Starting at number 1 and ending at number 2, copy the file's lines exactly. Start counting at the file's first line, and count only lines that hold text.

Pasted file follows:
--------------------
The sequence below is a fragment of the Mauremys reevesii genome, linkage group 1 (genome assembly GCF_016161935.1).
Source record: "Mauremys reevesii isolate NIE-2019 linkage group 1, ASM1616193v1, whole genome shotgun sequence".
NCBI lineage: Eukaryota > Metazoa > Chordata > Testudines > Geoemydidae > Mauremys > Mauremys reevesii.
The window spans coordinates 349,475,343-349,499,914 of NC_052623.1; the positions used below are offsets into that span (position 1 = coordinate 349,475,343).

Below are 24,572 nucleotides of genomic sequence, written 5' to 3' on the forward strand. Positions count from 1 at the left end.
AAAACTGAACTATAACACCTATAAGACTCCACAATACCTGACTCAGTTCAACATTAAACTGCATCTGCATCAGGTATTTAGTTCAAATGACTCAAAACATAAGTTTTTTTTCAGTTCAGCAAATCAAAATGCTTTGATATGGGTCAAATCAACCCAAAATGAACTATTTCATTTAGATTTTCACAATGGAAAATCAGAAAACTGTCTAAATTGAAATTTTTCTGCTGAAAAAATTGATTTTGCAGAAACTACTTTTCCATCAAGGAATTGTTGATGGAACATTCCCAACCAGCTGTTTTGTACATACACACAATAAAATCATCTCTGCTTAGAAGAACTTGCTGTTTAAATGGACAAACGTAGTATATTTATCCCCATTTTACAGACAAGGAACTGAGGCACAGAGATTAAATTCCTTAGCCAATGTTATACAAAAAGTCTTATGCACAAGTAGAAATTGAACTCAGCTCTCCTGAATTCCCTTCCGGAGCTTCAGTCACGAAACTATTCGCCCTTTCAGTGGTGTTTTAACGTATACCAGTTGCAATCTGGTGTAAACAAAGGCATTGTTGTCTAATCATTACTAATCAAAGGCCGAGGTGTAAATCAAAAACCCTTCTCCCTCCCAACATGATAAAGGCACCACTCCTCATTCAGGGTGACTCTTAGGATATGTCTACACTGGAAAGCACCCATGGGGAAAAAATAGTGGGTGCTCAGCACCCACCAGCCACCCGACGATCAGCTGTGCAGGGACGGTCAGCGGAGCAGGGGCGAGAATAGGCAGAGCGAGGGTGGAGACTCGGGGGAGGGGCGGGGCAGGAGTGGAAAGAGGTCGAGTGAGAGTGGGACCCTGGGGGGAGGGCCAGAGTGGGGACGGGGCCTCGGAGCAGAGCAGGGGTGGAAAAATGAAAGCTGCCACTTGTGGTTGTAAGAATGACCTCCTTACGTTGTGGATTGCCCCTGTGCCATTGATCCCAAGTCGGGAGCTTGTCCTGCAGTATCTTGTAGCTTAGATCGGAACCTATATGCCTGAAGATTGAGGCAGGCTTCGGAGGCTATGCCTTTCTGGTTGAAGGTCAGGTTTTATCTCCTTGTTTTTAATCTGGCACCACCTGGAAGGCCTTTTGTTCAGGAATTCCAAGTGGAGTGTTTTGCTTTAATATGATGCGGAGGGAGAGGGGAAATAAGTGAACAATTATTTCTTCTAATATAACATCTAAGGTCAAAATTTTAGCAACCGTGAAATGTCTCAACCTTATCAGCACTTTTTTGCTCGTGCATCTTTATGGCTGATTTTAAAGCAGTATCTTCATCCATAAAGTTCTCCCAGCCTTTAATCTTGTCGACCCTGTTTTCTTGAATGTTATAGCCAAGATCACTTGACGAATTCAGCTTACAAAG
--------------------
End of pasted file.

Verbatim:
The sequence below is a fragment of the Mauremys reevesii genome, linkage group 1 (genome assembly GCF_016161935.1).
Source record: "Mauremys reevesii isolate NIE-2019 linkage group 1, ASM1616193v1, whole genome shotgun sequence".